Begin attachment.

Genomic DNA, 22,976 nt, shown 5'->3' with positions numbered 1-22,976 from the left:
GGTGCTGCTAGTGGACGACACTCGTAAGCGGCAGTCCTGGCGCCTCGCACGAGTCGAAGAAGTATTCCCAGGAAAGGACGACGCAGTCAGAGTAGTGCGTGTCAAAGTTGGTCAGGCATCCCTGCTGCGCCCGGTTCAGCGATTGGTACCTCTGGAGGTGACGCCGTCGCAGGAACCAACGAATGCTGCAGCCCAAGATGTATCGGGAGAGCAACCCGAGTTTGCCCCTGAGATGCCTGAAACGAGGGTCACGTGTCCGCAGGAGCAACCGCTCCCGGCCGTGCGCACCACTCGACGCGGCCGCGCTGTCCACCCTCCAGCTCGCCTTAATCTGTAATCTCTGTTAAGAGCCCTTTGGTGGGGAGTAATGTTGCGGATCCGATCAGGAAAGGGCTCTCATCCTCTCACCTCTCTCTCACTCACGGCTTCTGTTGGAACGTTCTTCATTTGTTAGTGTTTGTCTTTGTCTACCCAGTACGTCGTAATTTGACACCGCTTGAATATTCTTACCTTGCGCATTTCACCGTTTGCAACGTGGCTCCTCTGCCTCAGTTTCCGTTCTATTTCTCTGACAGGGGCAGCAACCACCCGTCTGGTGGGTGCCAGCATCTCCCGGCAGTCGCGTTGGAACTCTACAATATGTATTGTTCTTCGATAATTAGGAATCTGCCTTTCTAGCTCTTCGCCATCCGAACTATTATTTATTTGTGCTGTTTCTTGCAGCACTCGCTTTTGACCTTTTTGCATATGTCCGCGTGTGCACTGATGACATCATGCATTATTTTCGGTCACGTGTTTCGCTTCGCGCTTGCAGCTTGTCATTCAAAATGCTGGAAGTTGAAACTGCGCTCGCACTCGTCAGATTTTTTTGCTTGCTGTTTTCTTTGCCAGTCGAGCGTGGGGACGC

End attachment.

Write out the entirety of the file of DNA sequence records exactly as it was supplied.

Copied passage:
Genomic DNA, 22,976 nt, shown 5'->3' with positions numbered 1-22,976 from the left:
GGTGCTGCTAGTGGACGACACTCGTAAGCGGCAGTCCTGGCGCCTCGCACGAGTCGAAGAAGTATTCCCAGGAAAGGACGACGCAGTCAGAGTAGTGCGTGTCAAAGTTGGTCAGGCATCCCTGCTGCGCCCGGTTCAGCGATTGGTACCTCTGGAGGTGACGCCGTCGCAGGAACCAACGAATGCTGCAGCCCAAGATGTATCGGGAGAGCAACCCGAGTTTGCCCCTGAGATGCCTGAAACGAGGGTCACGTGTCCGCAGGAGCAACCGCTCCCGGCCGTGCGCACCACTCGACGCGGCCGCGCTGTCCACCCTCCAGCTCGCCTTAATCTGTAATCTCTGTTAAGAGCCCTTTGGTGGGGAGTAATGTTGCGGATCCGATCAGGAAAGGGCTCTCATCCTCTCACCTCTCTCTCACTCACGGCTTCTGTTGGAACGTTCTTCATTTGTTAGTGTTTGTCTTTGTCTACCCAGTACGTCGTAATTTGACACCGCTTGAATATTCTTACCTTGCGCATTTCACCGTTTGCAACGTGGCTCCTCTGCCTCAGTTTCCGTTCTATTTCTCTGACAGGGGCAGCAACCACCCGTCTGGTGGGTGCCAGCATCTCCCGGCAGTCGCGTTGGAACTCTACAATATGTATTGTTCTTCGATAATTAGGAATCTGCCTTTCTAGCTCTTCGCCATCCGAACTATTATTTATTTGTGCTGTTTCTTGCAGCACTCGCTTTTGACCTTTTTGCATATGTCCGCGTGTGCACTGATGACATCATGCATTATTTTCGGTCACGTGTTTCGCTTCGCGCTTGCAGCTTGTCATTCAAAATGCTGGAAGTTGAAACTGCGCTCGCACTCGTCAGATTTTTTTGCTTGCTGTTTTCTTTGCCAGTCGAGCGTGGGGACGC